US 2644805 A
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Description (OCR text may contain errors)
Patented July 7, 1953 ,Y .1;-
This invention is concerned with novel polysiloxane compositions and particularly relates to a composition of matter having unique properties obtained by effecting reaction between boric acid and tetramethyl disiloxane dial-1,3.
The compositions herein described have unique properties depending on the temperatures to which they are subjected. I have found that when one effects reaction between boric acid and tetramethyl disiloxane dio1-1,3, there is obtained a composition which at or around normal temperatures of the order of about 25 to 35 C. resembles a thin starch paste in appearance. However, if the mixture is stirred and warmed to about 50-55 C. or higher, the mixture congeals rapidly forming a mass resembling bouncing putty described in Wright Patent 2,541,851, issued February 13, 1951, and assigned to the same assignee as the present invention. The material resembles the bouncing putty described in the aforesaid patent in that it can be deformed by the slow application of pressure. However, if dropped on a hard surface it bounces as a rubber ball. In the temperature range of approximately 55 C. it possesses the properties commonly associated with bounc- -.-,".2,644,so5- I BORIC ACID-METHYL rttrsmbxmg ,ooMPosI'rroN I J ,Martin, Lenox, Mass., ;assig'nortd-.Gen-;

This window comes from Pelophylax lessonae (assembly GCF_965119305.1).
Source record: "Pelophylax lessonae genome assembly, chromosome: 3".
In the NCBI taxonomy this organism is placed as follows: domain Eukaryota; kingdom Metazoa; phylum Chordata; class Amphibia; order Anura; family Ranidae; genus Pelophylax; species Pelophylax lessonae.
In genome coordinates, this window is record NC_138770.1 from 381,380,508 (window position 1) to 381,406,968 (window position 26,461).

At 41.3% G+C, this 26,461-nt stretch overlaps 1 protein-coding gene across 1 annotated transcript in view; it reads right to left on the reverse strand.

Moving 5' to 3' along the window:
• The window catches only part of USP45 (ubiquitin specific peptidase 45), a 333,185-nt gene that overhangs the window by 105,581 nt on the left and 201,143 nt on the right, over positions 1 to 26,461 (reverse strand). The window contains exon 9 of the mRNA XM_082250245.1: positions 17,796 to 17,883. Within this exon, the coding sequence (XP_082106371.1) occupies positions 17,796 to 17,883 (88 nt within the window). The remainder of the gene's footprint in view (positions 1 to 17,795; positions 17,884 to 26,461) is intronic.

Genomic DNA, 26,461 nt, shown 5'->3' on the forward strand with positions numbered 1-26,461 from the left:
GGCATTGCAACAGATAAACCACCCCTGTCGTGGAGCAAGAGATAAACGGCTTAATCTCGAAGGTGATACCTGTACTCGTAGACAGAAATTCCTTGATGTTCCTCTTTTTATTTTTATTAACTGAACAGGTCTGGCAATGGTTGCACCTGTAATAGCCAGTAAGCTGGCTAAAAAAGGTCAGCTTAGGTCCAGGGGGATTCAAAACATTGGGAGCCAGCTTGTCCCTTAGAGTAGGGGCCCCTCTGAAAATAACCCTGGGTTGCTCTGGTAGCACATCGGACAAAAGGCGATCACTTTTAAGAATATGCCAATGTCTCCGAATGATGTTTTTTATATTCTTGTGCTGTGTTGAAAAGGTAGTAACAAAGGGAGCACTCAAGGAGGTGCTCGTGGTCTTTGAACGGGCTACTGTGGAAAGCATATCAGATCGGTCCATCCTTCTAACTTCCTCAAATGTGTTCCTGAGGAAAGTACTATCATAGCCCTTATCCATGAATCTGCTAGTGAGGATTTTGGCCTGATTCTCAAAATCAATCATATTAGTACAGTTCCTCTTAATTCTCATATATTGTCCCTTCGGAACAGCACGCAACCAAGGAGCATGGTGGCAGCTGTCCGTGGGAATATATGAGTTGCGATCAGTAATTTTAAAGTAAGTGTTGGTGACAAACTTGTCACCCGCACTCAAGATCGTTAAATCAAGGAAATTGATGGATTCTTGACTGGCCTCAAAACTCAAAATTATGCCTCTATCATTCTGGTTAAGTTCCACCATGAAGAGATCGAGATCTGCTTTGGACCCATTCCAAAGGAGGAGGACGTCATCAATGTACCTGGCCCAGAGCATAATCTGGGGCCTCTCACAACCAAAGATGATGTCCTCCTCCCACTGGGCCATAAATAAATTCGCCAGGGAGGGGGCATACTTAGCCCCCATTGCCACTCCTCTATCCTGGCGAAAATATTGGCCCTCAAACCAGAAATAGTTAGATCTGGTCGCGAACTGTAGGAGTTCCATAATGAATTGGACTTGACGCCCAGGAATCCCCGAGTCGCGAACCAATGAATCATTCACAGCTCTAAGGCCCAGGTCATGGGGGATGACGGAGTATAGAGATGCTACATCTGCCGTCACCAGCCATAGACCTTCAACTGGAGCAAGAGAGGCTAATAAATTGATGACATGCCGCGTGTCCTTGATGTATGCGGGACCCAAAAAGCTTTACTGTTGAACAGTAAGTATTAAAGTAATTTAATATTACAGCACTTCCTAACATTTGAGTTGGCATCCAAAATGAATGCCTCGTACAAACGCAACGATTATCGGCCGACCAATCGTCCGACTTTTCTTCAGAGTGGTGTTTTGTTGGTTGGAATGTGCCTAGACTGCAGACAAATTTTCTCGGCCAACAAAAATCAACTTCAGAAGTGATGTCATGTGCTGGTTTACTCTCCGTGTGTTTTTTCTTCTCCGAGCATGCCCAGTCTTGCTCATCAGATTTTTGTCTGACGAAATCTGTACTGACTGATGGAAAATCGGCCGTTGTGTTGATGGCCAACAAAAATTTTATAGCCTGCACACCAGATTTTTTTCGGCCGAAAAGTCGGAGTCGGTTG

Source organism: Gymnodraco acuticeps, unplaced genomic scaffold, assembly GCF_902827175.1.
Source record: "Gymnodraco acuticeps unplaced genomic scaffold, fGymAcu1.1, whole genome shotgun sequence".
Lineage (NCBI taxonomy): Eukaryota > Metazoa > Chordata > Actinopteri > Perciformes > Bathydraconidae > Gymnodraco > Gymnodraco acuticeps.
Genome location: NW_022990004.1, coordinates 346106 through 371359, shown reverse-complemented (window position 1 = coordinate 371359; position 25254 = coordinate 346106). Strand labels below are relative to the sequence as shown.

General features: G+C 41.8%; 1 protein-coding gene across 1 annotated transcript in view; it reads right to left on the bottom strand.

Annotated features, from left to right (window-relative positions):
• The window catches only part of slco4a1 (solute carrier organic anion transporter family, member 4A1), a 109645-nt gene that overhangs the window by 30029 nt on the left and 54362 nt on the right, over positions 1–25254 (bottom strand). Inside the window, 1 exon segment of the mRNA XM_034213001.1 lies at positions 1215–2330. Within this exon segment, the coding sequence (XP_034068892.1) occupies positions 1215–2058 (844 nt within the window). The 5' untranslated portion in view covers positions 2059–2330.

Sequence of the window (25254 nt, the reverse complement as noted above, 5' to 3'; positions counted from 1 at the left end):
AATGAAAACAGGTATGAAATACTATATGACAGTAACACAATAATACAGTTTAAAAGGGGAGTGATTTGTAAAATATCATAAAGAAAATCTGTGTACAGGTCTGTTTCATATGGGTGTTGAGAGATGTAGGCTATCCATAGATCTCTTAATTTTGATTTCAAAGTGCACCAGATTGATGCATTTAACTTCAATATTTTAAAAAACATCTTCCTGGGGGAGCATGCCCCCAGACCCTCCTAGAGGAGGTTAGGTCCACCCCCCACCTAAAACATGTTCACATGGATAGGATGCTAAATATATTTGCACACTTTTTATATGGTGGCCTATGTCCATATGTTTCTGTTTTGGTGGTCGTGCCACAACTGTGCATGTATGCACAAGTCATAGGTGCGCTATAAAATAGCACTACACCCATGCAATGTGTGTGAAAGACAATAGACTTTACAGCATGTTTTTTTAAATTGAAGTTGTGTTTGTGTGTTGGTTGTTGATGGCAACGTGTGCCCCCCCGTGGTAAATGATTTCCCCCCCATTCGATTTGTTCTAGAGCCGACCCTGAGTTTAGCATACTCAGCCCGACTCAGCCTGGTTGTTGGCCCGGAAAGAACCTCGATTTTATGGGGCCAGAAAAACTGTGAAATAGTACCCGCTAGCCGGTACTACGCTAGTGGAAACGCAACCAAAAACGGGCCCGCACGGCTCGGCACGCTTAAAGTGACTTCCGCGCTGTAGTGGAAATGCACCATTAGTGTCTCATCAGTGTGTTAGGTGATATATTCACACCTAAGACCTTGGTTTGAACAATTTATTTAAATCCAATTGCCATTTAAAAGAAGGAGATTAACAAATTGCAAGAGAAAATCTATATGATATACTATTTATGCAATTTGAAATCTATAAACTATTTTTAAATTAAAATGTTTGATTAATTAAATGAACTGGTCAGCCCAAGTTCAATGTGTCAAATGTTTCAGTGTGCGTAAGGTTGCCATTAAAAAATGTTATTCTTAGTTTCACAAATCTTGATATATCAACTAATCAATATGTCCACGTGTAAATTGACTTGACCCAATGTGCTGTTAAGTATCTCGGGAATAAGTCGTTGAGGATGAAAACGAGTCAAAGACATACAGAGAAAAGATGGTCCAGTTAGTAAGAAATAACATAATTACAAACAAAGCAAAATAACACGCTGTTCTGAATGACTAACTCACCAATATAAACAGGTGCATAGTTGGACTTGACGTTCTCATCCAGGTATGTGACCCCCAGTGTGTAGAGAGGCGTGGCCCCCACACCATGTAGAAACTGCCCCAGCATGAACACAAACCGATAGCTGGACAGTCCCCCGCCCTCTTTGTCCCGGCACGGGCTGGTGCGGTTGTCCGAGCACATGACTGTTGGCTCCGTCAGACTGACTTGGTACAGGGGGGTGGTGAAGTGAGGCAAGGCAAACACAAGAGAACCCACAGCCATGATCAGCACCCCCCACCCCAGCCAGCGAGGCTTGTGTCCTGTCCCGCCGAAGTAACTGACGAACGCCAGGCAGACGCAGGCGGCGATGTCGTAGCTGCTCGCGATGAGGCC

ny, weorpqratiomof New f ing putty. However, on cooling, the composition loses its putty-like properties and is converted to a starch-like solution or thin paste again which is entirely contrary to the results obtained when similar temperature changes are applied to the bouncing putty described in the aforesaid Wright patent. If the composition is again heated, its. physical form changes back to something resembling again the bouncing putty. This process of heating to cause congealing and cooling to melt the composition can be repeated a number of times.
The tetramethyl disiloxane diol-1,3 may be prepared in accordance with the method described and claimed in Lucas et a1. application, Serial No. 149,886 filed March 15, 1950, now U. S. Patent 2,600,307, issued June 10, 1952, and assigned to the assignee of the present invention.
The proportion of tetramethyl disiloxane diol- 1,3 (hereinafter referred to as diol) to boric acid may be varied within limits to obtain the desired composition. Generally, on a Weight basis, for each part of boric acid used I may employ from 2.5 to 3.5 parts of the diol. Generally, I have found that best results are obtained when from 2.8 to 3.0 parts of tetramethyl disiloxane diol-1,3 is mixed with 1 part of boric acid and the mixture warmed slightly or ground together to obtain a thin starchy paste.
In order that those skilled in the art may better v J plicatibhMziilS;1951i x1,F rm- 54? 1 Claim. (01. 260 48.5 f
2 understand how the present invention may be practiced, the following example is given by way of illustration and not by way of limitation. All parts are by weight.
Emample A mixture of 8.3 parts tetramethyl disiloxane dio1-1,3 and 2.96 parts boric acid was placed in an open vessel and the mixture heated slightly. As soon as a few of the tetramethyl disiloxane diol- 1,3 crystals had melted, the entire mass became a thin solution with What appeared to be some undissolved boric acid suspended in the solution. It was surprising to find that such a, mixture was fluid at room temperature when the tetramethyl disiloxane diol melts at 67-68 C. and boric acid melts at 185 C. with decomposition.